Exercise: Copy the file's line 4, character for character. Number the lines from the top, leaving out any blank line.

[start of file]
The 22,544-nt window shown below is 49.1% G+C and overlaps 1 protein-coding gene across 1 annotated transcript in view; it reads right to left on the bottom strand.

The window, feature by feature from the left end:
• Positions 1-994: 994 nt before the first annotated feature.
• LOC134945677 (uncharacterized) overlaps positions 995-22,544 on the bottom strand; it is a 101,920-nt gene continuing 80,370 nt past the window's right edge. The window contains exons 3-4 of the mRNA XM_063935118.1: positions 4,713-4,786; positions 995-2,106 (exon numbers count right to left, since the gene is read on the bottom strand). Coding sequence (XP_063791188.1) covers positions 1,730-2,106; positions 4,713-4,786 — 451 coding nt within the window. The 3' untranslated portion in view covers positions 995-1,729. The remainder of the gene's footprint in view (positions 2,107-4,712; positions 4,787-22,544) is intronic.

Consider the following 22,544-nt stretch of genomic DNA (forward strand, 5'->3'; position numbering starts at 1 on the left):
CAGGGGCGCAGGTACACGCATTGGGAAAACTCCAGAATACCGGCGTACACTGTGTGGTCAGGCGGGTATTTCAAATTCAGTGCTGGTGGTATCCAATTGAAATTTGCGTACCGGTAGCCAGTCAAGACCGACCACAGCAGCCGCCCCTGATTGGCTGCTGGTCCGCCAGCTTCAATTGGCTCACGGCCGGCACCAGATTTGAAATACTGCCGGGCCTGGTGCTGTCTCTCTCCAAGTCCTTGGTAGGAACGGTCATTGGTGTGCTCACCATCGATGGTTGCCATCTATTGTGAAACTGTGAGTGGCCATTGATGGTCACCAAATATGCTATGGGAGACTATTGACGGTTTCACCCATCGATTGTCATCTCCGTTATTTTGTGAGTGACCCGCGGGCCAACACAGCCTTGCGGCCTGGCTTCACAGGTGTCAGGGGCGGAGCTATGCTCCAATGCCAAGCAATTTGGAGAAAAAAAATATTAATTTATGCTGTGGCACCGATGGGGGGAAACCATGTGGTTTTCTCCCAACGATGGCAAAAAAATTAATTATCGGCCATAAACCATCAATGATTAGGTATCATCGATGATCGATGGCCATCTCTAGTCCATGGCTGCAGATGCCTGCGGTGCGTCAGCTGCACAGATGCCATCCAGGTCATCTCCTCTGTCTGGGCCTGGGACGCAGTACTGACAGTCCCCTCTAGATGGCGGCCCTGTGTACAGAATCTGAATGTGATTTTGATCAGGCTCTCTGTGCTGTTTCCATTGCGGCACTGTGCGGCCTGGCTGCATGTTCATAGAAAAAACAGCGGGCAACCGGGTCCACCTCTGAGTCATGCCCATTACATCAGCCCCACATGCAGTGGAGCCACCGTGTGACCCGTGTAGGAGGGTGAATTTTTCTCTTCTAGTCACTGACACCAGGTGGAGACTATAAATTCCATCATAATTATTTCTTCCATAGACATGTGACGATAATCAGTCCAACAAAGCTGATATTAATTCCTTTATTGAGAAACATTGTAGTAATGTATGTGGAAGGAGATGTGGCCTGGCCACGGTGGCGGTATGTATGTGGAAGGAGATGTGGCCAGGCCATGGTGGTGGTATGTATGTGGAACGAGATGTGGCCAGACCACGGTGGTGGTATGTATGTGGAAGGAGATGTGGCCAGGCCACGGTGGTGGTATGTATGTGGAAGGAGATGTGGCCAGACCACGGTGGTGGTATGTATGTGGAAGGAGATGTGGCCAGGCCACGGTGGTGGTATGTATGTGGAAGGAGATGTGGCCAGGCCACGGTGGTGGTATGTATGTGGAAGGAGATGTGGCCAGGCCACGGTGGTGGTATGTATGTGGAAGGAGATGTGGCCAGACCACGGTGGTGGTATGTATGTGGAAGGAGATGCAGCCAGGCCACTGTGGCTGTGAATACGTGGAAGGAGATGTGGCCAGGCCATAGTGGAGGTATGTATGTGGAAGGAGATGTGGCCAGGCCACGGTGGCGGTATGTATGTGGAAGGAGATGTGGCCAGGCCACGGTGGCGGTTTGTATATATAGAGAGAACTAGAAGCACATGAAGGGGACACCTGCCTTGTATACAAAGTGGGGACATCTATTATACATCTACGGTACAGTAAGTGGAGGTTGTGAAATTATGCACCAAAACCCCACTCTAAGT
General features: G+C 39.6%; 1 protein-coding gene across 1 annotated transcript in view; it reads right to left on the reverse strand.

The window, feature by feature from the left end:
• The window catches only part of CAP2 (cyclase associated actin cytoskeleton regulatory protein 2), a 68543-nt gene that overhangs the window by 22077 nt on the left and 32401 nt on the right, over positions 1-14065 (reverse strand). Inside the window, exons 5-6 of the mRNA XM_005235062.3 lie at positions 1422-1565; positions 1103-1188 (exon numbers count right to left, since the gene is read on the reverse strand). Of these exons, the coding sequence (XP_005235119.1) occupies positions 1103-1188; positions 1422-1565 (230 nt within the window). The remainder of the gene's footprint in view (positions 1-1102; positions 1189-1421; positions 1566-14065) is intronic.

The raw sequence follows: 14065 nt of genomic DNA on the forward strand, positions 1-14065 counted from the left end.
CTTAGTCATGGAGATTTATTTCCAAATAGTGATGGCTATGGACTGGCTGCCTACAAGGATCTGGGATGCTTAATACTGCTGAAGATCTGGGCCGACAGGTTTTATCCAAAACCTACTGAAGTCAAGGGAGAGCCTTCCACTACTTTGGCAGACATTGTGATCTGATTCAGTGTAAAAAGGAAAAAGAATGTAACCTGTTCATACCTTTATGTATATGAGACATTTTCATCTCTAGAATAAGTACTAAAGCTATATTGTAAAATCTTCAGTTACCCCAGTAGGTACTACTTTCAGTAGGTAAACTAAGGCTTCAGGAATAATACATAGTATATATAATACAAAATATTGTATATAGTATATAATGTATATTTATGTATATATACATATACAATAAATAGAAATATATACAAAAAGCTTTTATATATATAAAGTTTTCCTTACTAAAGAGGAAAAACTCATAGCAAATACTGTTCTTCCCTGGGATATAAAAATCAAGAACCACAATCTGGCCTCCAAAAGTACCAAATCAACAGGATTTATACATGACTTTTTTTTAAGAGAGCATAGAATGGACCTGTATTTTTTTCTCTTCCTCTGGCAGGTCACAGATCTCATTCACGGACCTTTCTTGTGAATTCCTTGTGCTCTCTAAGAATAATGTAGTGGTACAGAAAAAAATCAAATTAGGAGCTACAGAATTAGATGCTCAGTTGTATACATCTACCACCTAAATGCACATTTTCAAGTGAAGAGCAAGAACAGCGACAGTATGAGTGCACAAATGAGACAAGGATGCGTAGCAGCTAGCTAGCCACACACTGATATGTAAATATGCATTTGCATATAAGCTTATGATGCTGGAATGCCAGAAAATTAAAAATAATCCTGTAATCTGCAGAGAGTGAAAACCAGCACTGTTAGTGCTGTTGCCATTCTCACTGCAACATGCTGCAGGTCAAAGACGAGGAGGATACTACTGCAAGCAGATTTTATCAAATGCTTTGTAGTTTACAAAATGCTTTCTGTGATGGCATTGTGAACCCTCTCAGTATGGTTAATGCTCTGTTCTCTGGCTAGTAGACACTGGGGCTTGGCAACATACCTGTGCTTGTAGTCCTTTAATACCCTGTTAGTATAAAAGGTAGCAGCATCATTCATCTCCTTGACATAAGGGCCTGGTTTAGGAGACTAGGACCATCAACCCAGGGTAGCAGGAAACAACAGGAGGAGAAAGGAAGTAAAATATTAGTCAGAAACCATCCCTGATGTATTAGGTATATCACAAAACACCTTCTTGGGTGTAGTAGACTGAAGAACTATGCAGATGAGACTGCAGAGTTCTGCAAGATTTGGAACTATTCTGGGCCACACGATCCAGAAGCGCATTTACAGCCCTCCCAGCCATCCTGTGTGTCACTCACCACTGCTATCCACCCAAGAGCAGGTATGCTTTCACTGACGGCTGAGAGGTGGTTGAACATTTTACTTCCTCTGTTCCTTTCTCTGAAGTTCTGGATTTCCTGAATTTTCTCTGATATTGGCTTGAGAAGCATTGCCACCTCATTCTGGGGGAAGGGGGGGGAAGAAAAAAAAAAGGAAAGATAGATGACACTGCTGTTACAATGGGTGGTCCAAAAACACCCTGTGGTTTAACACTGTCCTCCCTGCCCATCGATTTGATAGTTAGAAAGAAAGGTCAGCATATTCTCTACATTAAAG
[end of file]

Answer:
• LOC134945677 (uncharacterized) overlaps positions 995-22,544 on the bottom strand; it is a 101,920-nt gene continuing 80,370 nt past the window's right edge. The window contains exons 3-4 of the mRNA XM_063935118.1: positions 4,713-4,786; positions 995-2,106 (exon numbers count right to left, since the gene is read on the bottom strand). Coding sequence (XP_063791188.1) covers positions 1,730-2,106; positions 4,713-4,786 — 451 coding nt within the window. The 3' untranslated portion in view covers positions 995-1,729. The remainder of the gene's footprint in view (positions 2,107-4,712; positions 4,787-22,544) is intronic.